7. An electric switch according to claim 1 in which the means to mount the switch to a compressor shell comprises a flange projecting outwardly from the housing.
8. An electric switch responsive separately to temperature and to pressure comprising a switch base member, a stationary and a movable contact means mounted on the switch base member, the movable contact means adapted to move into and out of engagement with the stationary contact means, a motion transfer guide member having a bore extending therethrough mounted on the base with the bore in alignment with the movable contact means, the guide member having a recess formed on a surface thereof, a temperature responsive snap acting disc disposed in the recess, a motion transfer member received in the bore extending between the movable switch means and the disc, an annular pressure disc support having an outer periphery and a bore therethrough and a pressure responsive disc having an outer periphery, the outer periphery of the annular support and the pressure responsive disc hermetically coupled together, means to mount the annular support and pressure responsive discs adjacent the base member, and means to couple the pressure responsive disc with the movable contact means through the bore in the annular pressure disc support whereby selected thermal conditions and pressure conditions will cause engagement and disengagement of the movable and stationary contacts independently of one another.
9. An electric switch responsive separately to temperature and to pressure according to claim 8 in which the means to couple the pressure responsive disc with the movable contact means includes a second motion transfer member slidably received in the bore of the annular pressure disc support and extending between the pressure responsive disc and the temperature responsive disc.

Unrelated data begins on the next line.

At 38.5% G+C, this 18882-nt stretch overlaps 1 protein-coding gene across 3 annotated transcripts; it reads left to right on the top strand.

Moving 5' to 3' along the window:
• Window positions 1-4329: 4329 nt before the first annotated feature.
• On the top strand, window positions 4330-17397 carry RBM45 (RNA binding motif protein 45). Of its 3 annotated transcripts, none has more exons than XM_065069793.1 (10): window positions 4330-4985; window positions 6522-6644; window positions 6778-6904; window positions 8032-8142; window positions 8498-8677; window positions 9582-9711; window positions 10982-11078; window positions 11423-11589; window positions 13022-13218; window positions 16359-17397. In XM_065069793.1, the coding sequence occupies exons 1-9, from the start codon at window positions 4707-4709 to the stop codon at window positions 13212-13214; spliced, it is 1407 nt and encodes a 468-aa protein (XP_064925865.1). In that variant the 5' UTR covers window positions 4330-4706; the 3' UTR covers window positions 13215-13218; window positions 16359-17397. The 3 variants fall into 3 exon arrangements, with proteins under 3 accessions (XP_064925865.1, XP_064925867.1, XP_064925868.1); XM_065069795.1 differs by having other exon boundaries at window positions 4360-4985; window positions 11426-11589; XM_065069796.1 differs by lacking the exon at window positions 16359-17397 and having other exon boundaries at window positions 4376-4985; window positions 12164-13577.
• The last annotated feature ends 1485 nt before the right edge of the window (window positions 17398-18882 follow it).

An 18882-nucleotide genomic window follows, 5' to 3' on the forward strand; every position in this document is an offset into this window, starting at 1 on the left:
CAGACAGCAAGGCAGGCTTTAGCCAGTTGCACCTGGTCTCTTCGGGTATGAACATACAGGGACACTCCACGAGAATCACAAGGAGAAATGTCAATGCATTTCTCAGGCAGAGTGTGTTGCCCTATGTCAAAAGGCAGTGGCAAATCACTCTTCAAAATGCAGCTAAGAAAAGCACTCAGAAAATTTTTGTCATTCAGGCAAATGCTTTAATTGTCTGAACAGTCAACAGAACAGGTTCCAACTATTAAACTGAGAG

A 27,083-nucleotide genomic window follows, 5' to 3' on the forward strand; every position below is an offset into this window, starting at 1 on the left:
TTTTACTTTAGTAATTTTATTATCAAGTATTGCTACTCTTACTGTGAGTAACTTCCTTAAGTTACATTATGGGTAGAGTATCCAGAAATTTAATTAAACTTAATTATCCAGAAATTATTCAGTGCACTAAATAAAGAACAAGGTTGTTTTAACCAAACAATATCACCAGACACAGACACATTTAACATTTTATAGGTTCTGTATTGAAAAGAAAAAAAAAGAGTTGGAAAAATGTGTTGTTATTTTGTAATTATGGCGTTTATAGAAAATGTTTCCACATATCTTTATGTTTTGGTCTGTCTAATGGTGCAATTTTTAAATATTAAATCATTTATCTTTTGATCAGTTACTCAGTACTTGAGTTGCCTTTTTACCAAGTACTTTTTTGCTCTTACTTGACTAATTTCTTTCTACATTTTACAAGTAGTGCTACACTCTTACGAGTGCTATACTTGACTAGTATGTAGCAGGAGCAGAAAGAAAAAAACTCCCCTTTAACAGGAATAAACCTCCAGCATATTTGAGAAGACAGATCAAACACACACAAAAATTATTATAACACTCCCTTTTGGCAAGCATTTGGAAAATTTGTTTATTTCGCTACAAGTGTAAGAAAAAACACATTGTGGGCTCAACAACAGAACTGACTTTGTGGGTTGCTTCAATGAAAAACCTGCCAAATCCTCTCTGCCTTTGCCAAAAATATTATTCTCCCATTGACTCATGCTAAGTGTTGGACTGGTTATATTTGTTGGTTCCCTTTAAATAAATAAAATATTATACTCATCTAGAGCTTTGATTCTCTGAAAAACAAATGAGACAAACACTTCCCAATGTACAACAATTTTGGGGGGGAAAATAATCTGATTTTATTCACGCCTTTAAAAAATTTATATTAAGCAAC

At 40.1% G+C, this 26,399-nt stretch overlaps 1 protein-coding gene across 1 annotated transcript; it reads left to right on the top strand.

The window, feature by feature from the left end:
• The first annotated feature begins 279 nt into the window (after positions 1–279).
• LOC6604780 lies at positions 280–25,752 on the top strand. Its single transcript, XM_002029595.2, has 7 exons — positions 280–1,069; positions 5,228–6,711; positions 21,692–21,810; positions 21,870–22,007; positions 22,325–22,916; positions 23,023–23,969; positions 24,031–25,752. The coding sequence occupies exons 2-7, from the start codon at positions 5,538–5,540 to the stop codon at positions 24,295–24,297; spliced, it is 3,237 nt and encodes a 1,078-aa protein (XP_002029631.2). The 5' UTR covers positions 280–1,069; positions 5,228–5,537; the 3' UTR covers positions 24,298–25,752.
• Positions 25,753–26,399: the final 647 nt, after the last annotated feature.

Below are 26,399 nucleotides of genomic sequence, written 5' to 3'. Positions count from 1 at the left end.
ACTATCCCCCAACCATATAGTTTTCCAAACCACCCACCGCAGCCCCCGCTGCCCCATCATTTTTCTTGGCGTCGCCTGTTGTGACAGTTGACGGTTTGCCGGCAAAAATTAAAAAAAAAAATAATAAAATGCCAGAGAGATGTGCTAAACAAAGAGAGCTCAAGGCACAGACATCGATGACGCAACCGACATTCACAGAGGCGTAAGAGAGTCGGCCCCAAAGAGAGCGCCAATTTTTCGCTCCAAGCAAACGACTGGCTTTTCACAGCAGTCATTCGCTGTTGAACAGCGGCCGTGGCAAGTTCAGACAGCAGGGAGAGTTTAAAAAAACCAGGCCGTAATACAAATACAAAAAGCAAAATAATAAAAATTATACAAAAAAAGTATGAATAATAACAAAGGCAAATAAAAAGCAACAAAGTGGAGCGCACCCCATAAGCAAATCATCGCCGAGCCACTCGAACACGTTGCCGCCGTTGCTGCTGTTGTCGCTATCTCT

10. An electric switch responsive separately to temperature and to pressure according to claim 8 in which the motion transfer member is tubular and the means to couple the pressure responsive disc with the movable contact means includes a solid pin slidably received within the tubular motion transfer member and extending between the pressure responsive disc and the movable contact means.
11. An electric switch responsive separately to temperature and to pressure according to claim 8 in which a plurality of pressure responsive discs are coupled to the annular support member.
12. An electric switch responsive separately to temperature and to pressure according to claim 8 in which the temperature responsive disc is received in a cage having a bottom wall, the cage being movable within the recess toward and away from the movable contact means, the means to couple the pressure responsive disc with the movable contact means includes a second motion transfer member slidably received in the bore of the annular pressure disc support and extending between the pressure responsive disc and the bottom wall of the cage.
13. An electric switch responsive separately to temperature and to pressure according to claim 12 in which the cage includes retaining means to retain the temperature responsive disc in the cage.
14. An electric switch responsive separately to temperature and to pressure comprising a switch base member defining a cavity, a stationary and a movable contact means mounted within the cavity of the switch base member, the movable contact means adapted to move into and out of engagement with the stationary contact means, a pin guide received on the base member, the guide having a bore extending through the pin guide in alignment with the movable contact means, the pin guide having a recess formed on a surface thereof, a movably mounted cage having a bottom wall received in the recess, a temperature responsive snap acting disc disposed on the bottom wall of the cage, a first pin slidable received in the bore between the movable switch means and the disc, an annular pressure disc support having a bore therethrough and a pressure responsive disc disposed contiguous to the annular pressure disc support, a second pin disposed in the bore of the annular pressure disc support between the bottom wall of the cage and the pressure responsive disc and means to mount the switch to a body whose temperature is to be monitored and in communication with a pressure source whose pressure is to be monitored.